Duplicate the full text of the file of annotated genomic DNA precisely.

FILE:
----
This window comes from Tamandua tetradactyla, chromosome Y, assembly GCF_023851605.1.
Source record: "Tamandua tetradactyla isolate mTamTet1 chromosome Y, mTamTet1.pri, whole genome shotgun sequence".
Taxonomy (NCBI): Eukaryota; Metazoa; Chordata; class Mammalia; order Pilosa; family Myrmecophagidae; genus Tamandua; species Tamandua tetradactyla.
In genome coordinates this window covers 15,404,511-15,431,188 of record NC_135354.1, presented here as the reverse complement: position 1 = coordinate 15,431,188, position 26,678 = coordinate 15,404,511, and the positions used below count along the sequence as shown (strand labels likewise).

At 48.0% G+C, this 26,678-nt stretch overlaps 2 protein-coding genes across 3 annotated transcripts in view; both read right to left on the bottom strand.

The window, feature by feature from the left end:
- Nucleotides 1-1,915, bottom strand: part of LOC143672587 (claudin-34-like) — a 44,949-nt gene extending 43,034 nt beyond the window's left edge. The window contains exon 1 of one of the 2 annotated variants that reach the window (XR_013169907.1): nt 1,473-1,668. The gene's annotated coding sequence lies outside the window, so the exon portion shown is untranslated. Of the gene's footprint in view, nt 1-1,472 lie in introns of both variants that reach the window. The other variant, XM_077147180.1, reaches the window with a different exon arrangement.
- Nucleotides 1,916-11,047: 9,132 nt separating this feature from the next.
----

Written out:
This window comes from Tamandua tetradactyla, chromosome Y, assembly GCF_023851605.1.
Source record: "Tamandua tetradactyla isolate mTamTet1 chromosome Y, mTamTet1.pri, whole genome shotgun sequence".
Taxonomy (NCBI): Eukaryota; Metazoa; Chordata; class Mammalia; order Pilosa; family Myrmecophagidae; genus Tamandua; species Tamandua tetradactyla.
In genome coordinates this window covers 15,404,511-15,431,188 of record NC_135354.1, presented here as the reverse complement: position 1 = coordinate 15,431,188, position 26,678 = coordinate 15,404,511, and the positions used below count along the sequence as shown (strand labels likewise).

At 48.0% G+C, this 26,678-nt stretch overlaps 2 protein-coding genes across 3 annotated transcripts in view; both read right to left on the bottom strand.

The window, feature by feature from the left end:
- Nucleotides 1-1,915, bottom strand: part of LOC143672587 (claudin-34-like) — a 44,949-nt gene extending 43,034 nt beyond the window's left edge. The window contains exon 1 of one of the 2 annotated variants that reach the window (XR_013169907.1): nt 1,473-1,668. The gene's annotated coding sequence lies outside the window, so the exon portion shown is untranslated. Of the gene's footprint in view, nt 1-1,472 lie in introns of both variants that reach the window. The other variant, XM_077147180.1, reaches the window with a different exon arrangement.
- Nucleotides 1,916-11,047: 9,132 nt separating this feature from the next.